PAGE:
Meanwhile, Yuri Foreman is pursuing his ring career on the other side of the Atlantic.
Foreman was born in Belarus in 1980. When he was eleven, his family moved to Haifa. "At first it was difficult," he remembers. "I was missing my friends. And sometimes in Israel, there was discrimination between the Russians and the Jews. The Russians were also Jewish, but the Israelis would call us Russians and say we didn't deserve to be there, so there would be fights in school between the immigrants and the Israelis."
In Israel, Foreman learned the rudiments of the sweet science under the watchful eye of another Russian immigrant who taught adolescents to box in an outdoor lot. There was no ring and no heavy bag.
"They wouldn't give us a gym because we were just Russians," says Foreman. "We went to City Hall and begged for a place to hang a bag and put up a ring. All they told us was, 'Go box with the Arabs.' So finally I went to the Arab gym. The first time I walked in, I saw the stares. In their eyes, there was a lot of hatred. But I needed to box; and boy, did they all want to box me. After a while, the wall that was between us melted. We all wanted the same thing. I traveled with them as teammates. It helped that I won almost all the time. And finally, we became friends."
But outside the ring, there were constant reminders of the divisions within Israeli society. "Sometimes it was hard with the suicide bombings," Foreman says philosophically. "But after so many, it becomes kind of normal. I wasn't scared because I believe in destiny. If you're supposed to be on one of those buses, there's nothing you can do. So when a bombing happens, you feel sad and then you go on with what you have to do."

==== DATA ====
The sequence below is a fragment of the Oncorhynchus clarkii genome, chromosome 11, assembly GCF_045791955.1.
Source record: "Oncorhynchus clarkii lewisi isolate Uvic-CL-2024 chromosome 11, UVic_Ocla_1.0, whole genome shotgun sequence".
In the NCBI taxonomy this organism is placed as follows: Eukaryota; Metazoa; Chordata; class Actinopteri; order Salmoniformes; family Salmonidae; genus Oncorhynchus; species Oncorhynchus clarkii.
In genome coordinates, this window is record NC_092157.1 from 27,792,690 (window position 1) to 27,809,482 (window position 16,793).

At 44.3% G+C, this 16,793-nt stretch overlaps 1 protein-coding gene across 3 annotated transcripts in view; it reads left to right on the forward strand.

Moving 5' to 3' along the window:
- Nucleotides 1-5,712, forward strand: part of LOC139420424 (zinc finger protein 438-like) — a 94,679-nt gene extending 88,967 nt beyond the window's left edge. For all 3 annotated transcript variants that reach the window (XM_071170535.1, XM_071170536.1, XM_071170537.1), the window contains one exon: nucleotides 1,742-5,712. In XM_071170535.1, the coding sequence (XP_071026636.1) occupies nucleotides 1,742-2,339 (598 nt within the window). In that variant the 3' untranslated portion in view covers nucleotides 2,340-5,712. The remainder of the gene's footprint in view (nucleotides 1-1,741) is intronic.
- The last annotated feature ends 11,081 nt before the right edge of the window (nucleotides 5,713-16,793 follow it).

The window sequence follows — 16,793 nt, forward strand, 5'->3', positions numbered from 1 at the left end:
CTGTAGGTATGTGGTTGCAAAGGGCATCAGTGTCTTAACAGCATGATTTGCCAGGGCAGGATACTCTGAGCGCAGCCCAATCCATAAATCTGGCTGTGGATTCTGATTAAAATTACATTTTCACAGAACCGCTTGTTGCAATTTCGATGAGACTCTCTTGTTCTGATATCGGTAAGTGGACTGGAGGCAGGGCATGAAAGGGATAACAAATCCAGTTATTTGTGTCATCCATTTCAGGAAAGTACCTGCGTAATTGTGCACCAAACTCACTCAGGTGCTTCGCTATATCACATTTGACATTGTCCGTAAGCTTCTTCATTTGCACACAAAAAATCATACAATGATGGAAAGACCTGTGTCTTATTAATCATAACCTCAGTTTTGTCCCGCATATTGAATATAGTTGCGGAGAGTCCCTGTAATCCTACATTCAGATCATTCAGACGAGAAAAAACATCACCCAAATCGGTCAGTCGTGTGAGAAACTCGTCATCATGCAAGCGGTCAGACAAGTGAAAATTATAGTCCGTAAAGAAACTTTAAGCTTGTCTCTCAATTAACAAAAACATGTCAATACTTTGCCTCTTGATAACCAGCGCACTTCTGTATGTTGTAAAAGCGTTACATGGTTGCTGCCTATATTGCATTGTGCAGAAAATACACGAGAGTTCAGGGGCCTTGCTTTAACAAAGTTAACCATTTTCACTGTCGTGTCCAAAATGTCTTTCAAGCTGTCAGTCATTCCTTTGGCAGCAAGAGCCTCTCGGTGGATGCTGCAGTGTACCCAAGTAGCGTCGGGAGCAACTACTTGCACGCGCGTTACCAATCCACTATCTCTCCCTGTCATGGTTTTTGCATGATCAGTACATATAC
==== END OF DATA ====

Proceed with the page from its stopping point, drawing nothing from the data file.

Foreman compiled a 75-5 amateur record and was a three-time Israeli national amateur champion. Then, like all Israelis, he received notification at age eighteen that he was required to serve in the Israeli Army.
"That would have ended the dream of boxing for me," Yuri remembers. "For three years, no boxing. So the first letter, I ignored it. Then comes a second letter, and I ignore that one too. Finally, I get a blue letter; the one where they say they're coming to pick me up. That was when I left Israel and came to America. Someday, I hope to go back to Israel to visit. But I cannot go now because the Army wants me."
Foreman's first job in New York was in a clothing store in the heart of Manhattan's garment district. He swept the floors, made deliveries, and did whatever else was necessary. Meanwhile, he began training at Gleason's Gym in Brooklyn. He turned pro in January 2002 and now has a record of 13 wins against no losses with 6 knockouts. His trainer is Tommy Brooks.